When I started at Golioth, I wanted to understand the service offerings from different companies in the space. What resulted, was a chart (below), slideshow (below), and a presentation I have now given a couple different times (video, above). All of these things showcase how I started to investigate and understand the inter-operating pieces of any modern Internet of Things (IoT) system.
Only 12 Layers?
Let’s start with the obvious: I could have chosen just about any number of layers to explain IoT systems.
I chose to highlight the pieces of IoT systems as someone working on building Reference Designs, which have a Device component and a Cloud component. I framed many of these capabilities from the perspective of my time at Golioth and the aspects of the system that I found to be crucial to a deployment. I wanted to understand the competitive landscape as a starting point (finding other companies providing IoT platforms) and expanded from there.
I stopped at 12, because that is roughly the amount I thought I could describe without audience members falling asleep. 12 layers also captures a good amount of functionality. However, it misses many other pieces of IoT implementation and very easily could have been the 100 layers of IoT.
The true beginning of this talk was a diagram I created. It shows how I understood offerings from different IoT providers, with varying levels of “vertical integration” (how much of the solution they provide to their users). Some providers go all the way from the hardware up to the Cloud. Some provide key infrastructure pieces (like Golioth) and point you at external providers in order to give you more flexibility. Some are hyper specialized in one area.
The key idea was to point out that these providers exist and that there are different reasons to choose one over another. That is to say: each has a valid business proposition and fits a customer profile. One provider might serve an operations group that is looking to add connectivity to an existing business and simply spit data out onto the internet—many businesses want that. Other times, a technology group inside a larger product development company might be looking to supplement their product design capabilities and not do everything in-house. It’s important to understand the landscape as a design engineer evaluating what they should buy and what they should DIY. Each layer in the presentation has the pro’s and con’s of “Buy vs DIY”.
Beyond IoT Platform Providers
Unstated and unshown on the chart is the “DIY” of IoT subsystems. As mentioned in the video and slides, it’s possible that companies want to develop everything from the ground up and maintain all of their own IP. The downside is the high cost in terms of people and time, and often the “full DIY” method of developing is relegated to the largest companies looking to develop an IoT product.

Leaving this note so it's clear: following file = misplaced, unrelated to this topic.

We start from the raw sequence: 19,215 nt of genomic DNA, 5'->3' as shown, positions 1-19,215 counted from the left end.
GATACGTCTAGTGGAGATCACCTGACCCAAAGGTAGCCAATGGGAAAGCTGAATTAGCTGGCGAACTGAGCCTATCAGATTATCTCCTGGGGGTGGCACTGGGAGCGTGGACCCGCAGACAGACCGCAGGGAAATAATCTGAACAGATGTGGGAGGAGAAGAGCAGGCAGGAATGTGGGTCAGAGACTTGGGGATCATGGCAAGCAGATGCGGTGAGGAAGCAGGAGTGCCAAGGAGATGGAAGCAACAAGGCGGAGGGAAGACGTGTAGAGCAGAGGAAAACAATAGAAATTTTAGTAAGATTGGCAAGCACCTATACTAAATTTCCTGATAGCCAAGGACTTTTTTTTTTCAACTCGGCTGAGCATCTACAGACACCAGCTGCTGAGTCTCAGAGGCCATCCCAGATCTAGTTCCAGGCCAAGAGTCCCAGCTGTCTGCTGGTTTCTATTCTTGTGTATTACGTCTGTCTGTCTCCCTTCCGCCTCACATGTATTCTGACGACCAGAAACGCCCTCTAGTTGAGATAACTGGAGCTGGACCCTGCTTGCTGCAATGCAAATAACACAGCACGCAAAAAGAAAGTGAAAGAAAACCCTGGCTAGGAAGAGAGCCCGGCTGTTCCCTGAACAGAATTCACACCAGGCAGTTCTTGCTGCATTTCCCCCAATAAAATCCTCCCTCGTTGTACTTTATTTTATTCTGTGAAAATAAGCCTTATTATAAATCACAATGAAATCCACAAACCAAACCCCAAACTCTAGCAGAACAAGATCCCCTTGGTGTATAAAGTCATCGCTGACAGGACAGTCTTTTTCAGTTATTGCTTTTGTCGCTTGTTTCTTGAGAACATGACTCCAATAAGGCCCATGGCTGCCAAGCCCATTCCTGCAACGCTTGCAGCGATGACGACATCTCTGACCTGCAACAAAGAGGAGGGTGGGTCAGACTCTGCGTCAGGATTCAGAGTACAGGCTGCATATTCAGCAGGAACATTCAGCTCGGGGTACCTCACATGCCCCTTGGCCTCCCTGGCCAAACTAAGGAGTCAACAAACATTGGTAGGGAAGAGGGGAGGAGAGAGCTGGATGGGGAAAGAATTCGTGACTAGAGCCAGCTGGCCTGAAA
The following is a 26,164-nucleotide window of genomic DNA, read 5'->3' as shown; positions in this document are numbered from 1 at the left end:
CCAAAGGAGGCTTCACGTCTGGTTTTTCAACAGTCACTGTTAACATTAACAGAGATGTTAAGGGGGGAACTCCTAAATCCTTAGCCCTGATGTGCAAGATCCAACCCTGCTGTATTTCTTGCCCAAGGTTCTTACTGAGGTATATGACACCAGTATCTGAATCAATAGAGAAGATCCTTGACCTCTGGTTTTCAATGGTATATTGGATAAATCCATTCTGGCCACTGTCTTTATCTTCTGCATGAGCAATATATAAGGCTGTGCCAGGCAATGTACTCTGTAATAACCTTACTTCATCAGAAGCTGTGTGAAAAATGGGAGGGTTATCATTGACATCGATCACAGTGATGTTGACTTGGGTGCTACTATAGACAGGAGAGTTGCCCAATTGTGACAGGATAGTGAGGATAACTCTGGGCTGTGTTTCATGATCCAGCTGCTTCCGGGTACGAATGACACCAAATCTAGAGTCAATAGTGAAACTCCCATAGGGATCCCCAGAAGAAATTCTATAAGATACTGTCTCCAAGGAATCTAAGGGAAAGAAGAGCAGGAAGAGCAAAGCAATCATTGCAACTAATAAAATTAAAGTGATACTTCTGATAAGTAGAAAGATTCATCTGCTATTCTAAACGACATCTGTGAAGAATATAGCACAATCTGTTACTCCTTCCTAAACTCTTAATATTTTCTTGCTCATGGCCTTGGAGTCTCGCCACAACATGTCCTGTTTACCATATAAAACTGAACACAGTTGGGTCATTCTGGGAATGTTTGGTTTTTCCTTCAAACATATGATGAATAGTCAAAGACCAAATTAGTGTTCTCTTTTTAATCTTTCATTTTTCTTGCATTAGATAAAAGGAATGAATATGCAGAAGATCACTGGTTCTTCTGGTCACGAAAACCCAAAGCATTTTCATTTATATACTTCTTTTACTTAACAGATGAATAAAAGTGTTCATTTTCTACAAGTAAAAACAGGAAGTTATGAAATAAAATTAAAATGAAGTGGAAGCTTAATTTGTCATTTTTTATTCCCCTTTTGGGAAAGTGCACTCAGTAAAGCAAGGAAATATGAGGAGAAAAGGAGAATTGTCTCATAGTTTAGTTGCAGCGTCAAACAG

Others are utilizing building blocks from hyper-scalers like AWS and Azure. Sometimes this takes the form of using hyper scaler IoT platforms (AWS IoT, Azure IoT), and other times, they use even more basic computing elements in the cloud (EC2s, S3 buckets, Lambdas). In all these cases, there is a significant amount of “Cloud Software” that is written and maintained by the company looking to develop an IoT product.
How do the 12 Layers of IoT impact you?
These resources exist to help engineers and business people new to the IoT industry to understand how to create successful IoT deployments. Most importantly, this talk sought to remedy the problem of “you don’t know what you don’t know” (reference). If you don’t know about potential pitfalls in deploying an IoT solution and what you might need 2 or 3 years down the line, you won’t be able to take steps up front to prevent those problems.
A tangible example is in “layer 10”, which is listed as “deployment flexibility”. If you want to hire an IoT platform to get your deployment off the ground, but later will want to run your own cloud infrastructure, you need to choose different options when creating your system. Platforms like Golioth allow you to run your own cloud infrastructure as part of our Enterprise plan. Companies that don’t choose this path at the beginning of their deployment find themselves re-architecting their entire solution (all the way down to the hardware) at a later time in order to implement a bespoke cloud solution that fits their needs.
Below is a refined version of the talk that I gave at All Things Open in Raleigh NC in November 2022. Unfortunately that version of the talk wasn’t recorded, but the slides below are the most up-to-date version I have.
Did I miss a layer?
I am continually refining my concept of what comprises IoT deployments and the required pieces. It’s possible I missed out on something important. Maybe there are critical pieces of infrastructure that you think I glossed over. We’d love to hear your thoughts on our forum or on social media (Twitter, LinkedIn, Facebook).